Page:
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Should you buy it?

These Shure SRH840A make good home studio headphones, particularly if you don’t want a pair that largely ignores the enjoyment of the actual experience, such as the Beyerdynamic DT100.

With no wireless support and a single 3M cable, the Shure SRH840A aren’t great all-purpose headphones. They’re made for home/studio use only, although this can be solved with an aftermarket cable.

Final Thoughts

The Shure SRH840A offer a subtle upgrade on a very long-standing pair of home studio headphones. Their tone hasn’t changed dramatically, providing a great balance of accuracy and enjoyment by not employing too clinical a tone.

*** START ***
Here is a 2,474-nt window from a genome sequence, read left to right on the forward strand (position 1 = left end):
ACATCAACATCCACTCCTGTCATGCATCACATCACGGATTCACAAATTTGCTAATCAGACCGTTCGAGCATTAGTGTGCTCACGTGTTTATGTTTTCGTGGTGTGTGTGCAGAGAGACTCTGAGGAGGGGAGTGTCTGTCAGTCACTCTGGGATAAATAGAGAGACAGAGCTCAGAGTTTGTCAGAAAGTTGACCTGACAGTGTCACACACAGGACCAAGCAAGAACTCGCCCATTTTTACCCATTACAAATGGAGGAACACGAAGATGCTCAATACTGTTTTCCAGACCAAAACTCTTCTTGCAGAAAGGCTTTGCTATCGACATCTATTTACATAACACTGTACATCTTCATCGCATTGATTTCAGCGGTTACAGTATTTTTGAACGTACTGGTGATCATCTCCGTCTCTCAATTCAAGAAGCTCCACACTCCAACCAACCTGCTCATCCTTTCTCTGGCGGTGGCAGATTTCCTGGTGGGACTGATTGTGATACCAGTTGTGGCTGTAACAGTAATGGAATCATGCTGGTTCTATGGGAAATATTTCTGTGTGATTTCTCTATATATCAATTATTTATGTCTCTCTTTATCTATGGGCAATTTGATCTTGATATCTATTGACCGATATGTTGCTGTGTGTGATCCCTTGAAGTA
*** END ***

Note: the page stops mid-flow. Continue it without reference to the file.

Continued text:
It’s the changes to the design that are most notable in this new “A” model. The Shure SRH840A are a lot better-looking than the originals, and borrow the headband shape of the Aonic series.

They look sharp enough to be mainstream headphones – but don’t buy them for that job since the long 3m cable will be left trailing along the ground.

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Tested for more than a week

FAQs

Are the Shure SRH840A wireless?

These are wired-only headphones, and include a single 3m cable with a twist-to-lock mechanism.

What accessories are included with the Shure SRH840A?

You get a 3m cable, a 6.3mm adapter and a basic soft carry case in the box; there are no extra pads or cables.

How are the Shure SRH840A and SRH840 different?

The concept is the same: they’re affordable studio headphones. However, the Shure SRH840A have a refreshed design, with a lower-profile headband and slicker overall presentation.

Full specs

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IP rating
Battery Hours
Weight
ASIN
Release Date
Model Number
Driver (s)
Connectivity
Colours
Frequency Range
Headphone Type
Sensitivity